28. 28.
    Broto P, Moreau G, Vandycke C (1984) Molecular structures: perception, autocorrelation descriptor and SAR studies. Autocorrelation Descriptor. Eur J Med Chem 19:66–70Google Scholar
  29. 29.
    Estrada E (1995) Edge adjacency relationships and a novel topological index related to molecular volume. J Chem Inf Comput Sci 35:31–33Google Scholar
  30. 30.
    Pearlman RS, Smith KM (1998) Novel software tools for chemical diversity. In: Kubinyi H, Folkers G, Martin YC (eds) 3D QSAR in Drug Design, vol 2. Kluwer/ESCOM, Dordrecht, pp 339–353Google Scholar
  31. 31.
    Pearlman RS (1999) Novel software tools for addressing chemical diversity. Internet Communication, Scholar
  32. 32.
    Gálvez J, Garcìa R, Salabert MT, Soler R (1994) Charge indexes. New Topological Descriptors. J Chem Inf Comput Sci 34:520–525Google Scholar
  33. 33.
    Gálvez J, Garcìa-Domenech R, De Julián-Ortiz V, Soler R (1995) Topological approach to drug design. J Chem Inf Comput Sci 35:272–284PubMedGoogle Scholar
  34. 34.
    Balaban AT, Ciubotariu D, Medeleanu M (1991) Topological indices and real vertex invariants based on graph eigenvalues or eigenvectors. J Chem Inf Comput Sci 31:517–523Google Scholar
  35. 35.
    Randic M (1995) Molecular shape profiles. J Chem Inf Comput Sci 35:373–382Google Scholar
  36. 36.
    Randic M (1996) Quantitative structure-property relationship—boiling points of planar benzenoids. New J Chem 20:1001–1009Google Scholar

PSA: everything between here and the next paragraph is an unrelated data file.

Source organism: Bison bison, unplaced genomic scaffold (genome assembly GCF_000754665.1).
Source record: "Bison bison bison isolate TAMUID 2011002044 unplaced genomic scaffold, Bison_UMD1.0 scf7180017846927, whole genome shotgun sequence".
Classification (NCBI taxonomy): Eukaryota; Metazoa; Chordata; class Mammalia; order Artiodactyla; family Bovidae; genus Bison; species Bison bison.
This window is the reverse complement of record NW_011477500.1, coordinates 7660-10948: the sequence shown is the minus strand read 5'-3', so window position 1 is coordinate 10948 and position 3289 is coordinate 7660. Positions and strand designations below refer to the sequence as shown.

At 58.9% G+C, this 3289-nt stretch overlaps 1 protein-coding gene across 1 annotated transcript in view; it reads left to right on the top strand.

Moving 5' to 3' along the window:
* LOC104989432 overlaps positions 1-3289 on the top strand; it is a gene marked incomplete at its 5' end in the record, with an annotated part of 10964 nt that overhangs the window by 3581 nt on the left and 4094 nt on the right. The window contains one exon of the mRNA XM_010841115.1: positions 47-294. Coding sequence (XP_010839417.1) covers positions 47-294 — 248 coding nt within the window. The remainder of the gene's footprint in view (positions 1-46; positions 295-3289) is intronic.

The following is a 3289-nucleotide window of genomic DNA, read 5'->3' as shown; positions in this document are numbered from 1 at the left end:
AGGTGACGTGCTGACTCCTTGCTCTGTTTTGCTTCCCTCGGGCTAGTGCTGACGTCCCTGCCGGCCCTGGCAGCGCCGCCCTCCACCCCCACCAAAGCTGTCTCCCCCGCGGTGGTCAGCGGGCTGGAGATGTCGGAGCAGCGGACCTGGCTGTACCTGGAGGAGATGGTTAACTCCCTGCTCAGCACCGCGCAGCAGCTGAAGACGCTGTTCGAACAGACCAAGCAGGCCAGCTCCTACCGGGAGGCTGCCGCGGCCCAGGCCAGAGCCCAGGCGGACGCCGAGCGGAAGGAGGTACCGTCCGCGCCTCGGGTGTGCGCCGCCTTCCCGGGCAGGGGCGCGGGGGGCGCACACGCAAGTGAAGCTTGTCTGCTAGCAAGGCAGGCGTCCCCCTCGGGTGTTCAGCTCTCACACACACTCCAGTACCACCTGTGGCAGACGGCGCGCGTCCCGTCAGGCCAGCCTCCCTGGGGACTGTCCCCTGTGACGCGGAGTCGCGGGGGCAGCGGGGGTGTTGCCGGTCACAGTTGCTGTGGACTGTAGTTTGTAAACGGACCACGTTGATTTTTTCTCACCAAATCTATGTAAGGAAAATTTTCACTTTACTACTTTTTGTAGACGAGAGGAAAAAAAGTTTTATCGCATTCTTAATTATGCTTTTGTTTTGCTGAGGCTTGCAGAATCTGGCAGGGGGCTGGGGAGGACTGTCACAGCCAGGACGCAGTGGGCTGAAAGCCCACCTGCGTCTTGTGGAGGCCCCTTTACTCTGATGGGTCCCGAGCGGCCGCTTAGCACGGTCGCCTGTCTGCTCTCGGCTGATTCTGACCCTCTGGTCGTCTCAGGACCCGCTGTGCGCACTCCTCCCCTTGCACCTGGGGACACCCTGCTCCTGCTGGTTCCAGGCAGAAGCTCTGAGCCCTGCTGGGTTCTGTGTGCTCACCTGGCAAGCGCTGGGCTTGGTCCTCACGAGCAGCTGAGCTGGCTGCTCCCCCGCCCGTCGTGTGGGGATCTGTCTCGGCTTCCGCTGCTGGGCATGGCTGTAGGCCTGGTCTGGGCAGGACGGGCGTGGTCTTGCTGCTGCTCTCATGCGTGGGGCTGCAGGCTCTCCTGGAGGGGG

37. 37.
    Hemmer MC, Steinhauer V, Gasteiger J (1999) Deriving the 3D structure of organic molecules from their infrared spectra. Vib Spectrosc 19:151–164CrossRefGoogle Scholar
  38. 38.
    Schuur J, Gasteiger J (1996) 3D-MoRSE Code—a new method for coding the 3D structure of molecules. In: Gasteiger J (ed) Software Development in Chemistry, vol 10. Fachgruppe Chemie-Information-Computer (CIC), Frankfurt am MainGoogle Scholar
  39. 39.
    Schuur J, Gasteiger J (1997) Infrared spectra simulation of substituted benzene derivatives on the basis of a 3D structure representation. Anal Chem 69:2398–2405CrossRefGoogle Scholar
  40. 40.
    Todeschini R, Lasagni M, Marengo E (1994) New molecular descriptors for 2D- and 3D-Structures. Theory J Chemom 8:263–273Google Scholar
  41. 41.
    Todeschini R, Gramatica P (1997) 3D-Modelling and prediction by WHIM descriptors. Part 5. Theory development and chemical meaning of WHIM descriptors. Quant Struct-Act Relat 16:113–119Google Scholar
  42. 42.
    Consonni V, Todeschini R, Pavan M (2002) Structure/response correlation and similarity/diversity analysis by GETAWAY descriptors. Part 1. Theory of the novel 3D molecular descriptors. J Chem Comput Sci 42:693–705CrossRefGoogle Scholar
  43. 43.
    Todeschini R, Consonni V (2000) Handbook of molecular descriptors. Wiley-VCH, Weinheim, p 667Google Scholar
  44. 44.
    Todeschini R, Consonni V, Mauri A, Pavan M (2003) RANA for Windows; Talete srl, MilanoGoogle Scholar

Copyright information

© Springer-Verlag 2004

Authors and Affiliations

  1. 1.Milano Chemometrics and QSAR Research Group, Department of Environmental SciencesUniversity of Milano-BicoccaMilanoItaly

Personalised recommendations